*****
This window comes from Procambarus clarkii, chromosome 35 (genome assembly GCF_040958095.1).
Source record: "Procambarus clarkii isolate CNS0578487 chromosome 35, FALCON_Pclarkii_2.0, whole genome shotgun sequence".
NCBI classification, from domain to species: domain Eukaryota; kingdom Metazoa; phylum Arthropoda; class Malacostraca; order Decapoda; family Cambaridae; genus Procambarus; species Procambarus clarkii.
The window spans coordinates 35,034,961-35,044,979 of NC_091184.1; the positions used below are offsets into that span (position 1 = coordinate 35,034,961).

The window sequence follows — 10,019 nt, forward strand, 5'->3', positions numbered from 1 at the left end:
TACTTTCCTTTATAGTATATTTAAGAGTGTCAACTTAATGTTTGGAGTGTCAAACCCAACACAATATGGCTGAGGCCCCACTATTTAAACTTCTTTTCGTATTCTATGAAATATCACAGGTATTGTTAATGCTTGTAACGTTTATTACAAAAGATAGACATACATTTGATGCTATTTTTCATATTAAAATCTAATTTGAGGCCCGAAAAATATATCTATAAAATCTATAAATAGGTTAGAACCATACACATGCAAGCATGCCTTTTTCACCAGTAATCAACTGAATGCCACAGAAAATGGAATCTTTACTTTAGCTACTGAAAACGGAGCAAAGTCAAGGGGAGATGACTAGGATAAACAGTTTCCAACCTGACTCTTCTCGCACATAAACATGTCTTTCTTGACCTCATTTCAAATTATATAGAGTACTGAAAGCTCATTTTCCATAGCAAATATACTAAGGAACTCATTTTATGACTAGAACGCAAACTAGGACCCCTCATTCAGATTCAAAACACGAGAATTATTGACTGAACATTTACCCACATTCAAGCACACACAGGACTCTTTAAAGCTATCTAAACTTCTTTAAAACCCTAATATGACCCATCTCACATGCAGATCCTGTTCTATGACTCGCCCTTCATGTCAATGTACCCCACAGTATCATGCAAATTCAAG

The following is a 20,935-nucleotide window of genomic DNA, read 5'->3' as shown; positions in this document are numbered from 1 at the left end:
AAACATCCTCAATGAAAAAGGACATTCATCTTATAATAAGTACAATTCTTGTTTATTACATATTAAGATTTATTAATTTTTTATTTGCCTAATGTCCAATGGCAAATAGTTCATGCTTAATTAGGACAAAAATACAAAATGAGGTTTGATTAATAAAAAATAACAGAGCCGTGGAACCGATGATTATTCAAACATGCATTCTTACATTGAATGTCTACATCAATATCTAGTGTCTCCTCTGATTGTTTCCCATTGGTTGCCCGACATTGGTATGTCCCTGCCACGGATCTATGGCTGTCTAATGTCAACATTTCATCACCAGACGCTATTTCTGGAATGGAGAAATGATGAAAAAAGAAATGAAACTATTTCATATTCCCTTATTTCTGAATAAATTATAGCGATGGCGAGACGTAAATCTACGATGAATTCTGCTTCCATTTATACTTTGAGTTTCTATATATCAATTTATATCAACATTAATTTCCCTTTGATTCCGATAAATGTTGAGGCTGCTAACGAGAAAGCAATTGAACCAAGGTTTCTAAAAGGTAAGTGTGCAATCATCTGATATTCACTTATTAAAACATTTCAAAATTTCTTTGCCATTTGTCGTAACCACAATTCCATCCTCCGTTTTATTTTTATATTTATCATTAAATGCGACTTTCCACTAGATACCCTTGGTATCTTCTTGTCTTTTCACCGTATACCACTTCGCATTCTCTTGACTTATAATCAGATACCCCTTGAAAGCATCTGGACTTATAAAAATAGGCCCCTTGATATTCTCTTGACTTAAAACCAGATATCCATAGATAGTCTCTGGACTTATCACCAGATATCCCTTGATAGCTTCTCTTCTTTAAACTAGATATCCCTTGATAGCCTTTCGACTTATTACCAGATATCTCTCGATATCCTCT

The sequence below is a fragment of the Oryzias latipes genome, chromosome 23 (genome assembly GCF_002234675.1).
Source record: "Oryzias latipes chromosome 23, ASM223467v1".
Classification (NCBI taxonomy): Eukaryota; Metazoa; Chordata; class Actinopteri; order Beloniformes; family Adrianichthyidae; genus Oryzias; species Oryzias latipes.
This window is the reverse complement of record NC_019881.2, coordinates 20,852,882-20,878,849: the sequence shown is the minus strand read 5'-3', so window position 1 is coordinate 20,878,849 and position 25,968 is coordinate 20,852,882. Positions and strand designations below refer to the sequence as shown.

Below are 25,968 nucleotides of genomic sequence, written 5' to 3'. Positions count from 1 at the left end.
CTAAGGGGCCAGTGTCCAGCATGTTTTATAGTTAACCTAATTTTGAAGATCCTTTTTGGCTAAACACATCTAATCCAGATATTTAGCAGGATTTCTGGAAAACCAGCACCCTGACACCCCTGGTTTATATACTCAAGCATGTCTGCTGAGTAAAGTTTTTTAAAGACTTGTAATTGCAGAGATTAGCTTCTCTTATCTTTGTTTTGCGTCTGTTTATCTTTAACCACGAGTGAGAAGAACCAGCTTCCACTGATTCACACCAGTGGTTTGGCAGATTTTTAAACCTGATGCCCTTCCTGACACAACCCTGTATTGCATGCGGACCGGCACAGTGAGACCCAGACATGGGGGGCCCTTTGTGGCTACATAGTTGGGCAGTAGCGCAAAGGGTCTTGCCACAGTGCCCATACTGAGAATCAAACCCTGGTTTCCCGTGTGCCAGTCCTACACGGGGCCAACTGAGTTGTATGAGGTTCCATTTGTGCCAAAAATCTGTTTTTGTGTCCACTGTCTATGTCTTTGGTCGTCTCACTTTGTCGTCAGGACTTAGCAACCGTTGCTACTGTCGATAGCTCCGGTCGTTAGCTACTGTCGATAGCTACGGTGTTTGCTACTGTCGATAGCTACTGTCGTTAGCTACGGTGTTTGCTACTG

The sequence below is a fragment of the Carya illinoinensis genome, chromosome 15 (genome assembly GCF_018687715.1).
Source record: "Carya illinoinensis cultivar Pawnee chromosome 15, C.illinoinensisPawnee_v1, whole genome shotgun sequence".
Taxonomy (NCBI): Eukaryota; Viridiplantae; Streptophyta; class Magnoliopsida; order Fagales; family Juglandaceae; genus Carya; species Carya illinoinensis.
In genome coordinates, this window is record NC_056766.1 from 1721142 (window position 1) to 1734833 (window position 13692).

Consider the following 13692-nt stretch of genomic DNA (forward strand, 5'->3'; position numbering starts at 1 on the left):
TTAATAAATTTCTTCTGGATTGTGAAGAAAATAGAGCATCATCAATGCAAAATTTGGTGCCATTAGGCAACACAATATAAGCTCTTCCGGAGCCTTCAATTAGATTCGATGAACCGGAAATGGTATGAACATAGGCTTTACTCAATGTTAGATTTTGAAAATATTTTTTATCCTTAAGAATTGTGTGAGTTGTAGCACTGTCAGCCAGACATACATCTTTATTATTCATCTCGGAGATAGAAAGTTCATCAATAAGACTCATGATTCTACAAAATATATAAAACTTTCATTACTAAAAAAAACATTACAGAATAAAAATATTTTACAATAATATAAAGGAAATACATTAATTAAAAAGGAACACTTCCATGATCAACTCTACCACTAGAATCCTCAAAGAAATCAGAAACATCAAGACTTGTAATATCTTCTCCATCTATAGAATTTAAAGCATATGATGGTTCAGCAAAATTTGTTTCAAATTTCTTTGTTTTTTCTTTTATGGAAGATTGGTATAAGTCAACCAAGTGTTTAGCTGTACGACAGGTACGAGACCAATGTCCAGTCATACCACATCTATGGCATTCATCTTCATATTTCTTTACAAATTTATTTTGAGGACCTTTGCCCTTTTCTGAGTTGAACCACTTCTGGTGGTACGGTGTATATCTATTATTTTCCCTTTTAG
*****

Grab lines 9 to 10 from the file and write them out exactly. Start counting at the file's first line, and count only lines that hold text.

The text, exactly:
The sequence below is a fragment of the Oryzias latipes genome, chromosome 23 (genome assembly GCF_002234675.1).
Source record: "Oryzias latipes chromosome 23, ASM223467v1".